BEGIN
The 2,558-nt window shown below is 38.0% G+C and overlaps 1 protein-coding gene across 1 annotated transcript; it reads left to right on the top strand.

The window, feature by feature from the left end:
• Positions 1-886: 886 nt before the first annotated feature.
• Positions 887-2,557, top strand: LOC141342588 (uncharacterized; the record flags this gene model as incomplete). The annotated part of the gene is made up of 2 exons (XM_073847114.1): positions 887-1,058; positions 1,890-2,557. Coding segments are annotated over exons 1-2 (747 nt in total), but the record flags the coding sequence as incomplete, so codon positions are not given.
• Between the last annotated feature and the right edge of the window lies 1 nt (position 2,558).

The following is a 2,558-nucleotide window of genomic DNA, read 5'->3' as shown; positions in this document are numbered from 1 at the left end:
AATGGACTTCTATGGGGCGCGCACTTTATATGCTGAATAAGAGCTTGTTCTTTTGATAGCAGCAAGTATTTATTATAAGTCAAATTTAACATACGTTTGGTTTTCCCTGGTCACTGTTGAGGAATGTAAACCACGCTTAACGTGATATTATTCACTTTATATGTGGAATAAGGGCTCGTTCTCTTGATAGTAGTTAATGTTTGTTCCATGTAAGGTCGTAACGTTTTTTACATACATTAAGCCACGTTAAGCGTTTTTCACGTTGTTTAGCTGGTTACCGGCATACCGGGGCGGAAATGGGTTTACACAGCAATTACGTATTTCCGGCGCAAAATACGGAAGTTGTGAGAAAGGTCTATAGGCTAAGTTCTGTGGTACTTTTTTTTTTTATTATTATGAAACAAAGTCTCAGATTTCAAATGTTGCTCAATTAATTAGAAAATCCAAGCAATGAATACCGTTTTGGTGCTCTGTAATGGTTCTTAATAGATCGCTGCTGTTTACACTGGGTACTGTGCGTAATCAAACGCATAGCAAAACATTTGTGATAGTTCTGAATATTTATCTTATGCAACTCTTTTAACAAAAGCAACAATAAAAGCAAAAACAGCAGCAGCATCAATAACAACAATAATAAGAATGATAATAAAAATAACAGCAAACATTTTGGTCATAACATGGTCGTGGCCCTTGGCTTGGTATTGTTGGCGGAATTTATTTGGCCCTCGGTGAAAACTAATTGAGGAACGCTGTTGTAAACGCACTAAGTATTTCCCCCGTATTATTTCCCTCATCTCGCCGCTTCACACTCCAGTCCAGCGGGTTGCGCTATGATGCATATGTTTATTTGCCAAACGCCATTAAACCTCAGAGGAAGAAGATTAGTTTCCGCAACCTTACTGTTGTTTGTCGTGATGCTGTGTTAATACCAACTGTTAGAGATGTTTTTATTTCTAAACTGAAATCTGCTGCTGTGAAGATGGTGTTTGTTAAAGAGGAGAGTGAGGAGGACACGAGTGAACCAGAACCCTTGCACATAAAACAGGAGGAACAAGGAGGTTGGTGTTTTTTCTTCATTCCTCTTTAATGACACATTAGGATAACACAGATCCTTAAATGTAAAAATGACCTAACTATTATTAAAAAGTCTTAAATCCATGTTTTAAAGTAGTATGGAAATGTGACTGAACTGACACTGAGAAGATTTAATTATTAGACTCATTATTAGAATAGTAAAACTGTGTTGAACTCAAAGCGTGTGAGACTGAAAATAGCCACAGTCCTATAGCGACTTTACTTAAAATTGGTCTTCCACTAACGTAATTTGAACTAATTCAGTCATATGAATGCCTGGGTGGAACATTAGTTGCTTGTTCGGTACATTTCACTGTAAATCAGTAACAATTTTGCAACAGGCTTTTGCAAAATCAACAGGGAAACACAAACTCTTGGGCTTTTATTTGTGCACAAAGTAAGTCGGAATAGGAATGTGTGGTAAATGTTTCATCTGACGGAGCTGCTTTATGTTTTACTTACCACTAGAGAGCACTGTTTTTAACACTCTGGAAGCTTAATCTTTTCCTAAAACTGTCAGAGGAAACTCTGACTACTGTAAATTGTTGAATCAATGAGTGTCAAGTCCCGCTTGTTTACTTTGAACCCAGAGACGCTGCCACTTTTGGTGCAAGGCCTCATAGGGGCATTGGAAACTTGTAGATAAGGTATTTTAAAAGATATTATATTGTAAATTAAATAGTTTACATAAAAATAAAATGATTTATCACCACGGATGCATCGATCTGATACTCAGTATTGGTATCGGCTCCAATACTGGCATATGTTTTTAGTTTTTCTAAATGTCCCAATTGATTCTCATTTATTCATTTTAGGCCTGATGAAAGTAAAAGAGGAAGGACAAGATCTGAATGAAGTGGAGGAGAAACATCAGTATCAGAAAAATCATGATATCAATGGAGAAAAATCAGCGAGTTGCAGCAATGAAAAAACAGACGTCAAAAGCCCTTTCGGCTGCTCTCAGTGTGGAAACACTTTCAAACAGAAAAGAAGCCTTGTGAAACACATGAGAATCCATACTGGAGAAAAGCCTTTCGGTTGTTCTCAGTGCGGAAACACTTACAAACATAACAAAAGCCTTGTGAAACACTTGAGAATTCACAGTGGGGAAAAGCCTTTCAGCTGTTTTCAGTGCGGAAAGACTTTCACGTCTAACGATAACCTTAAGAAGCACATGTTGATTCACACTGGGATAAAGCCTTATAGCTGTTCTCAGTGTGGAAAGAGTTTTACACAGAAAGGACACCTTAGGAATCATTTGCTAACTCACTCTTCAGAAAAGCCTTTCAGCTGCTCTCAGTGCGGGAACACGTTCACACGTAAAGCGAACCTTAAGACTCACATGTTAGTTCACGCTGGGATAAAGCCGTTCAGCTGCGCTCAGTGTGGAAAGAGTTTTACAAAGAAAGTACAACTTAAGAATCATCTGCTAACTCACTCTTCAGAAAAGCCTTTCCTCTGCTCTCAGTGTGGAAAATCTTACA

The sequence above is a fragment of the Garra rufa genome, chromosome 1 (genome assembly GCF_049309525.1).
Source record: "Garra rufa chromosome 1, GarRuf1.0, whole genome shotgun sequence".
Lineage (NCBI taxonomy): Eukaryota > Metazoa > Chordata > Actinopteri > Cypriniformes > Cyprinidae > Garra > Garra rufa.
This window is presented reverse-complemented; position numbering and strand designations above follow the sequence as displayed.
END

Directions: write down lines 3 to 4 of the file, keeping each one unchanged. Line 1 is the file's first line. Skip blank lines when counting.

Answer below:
• Positions 1-886: 886 nt before the first annotated feature.
• Positions 887-2,557, top strand: LOC141342588 (uncharacterized; the record flags this gene model as incomplete). The annotated part of the gene is made up of 2 exons (XM_073847114.1): positions 887-1,058; positions 1,890-2,557. Coding segments are annotated over exons 1-2 (747 nt in total), but the record flags the coding sequence as incomplete, so codon positions are not given.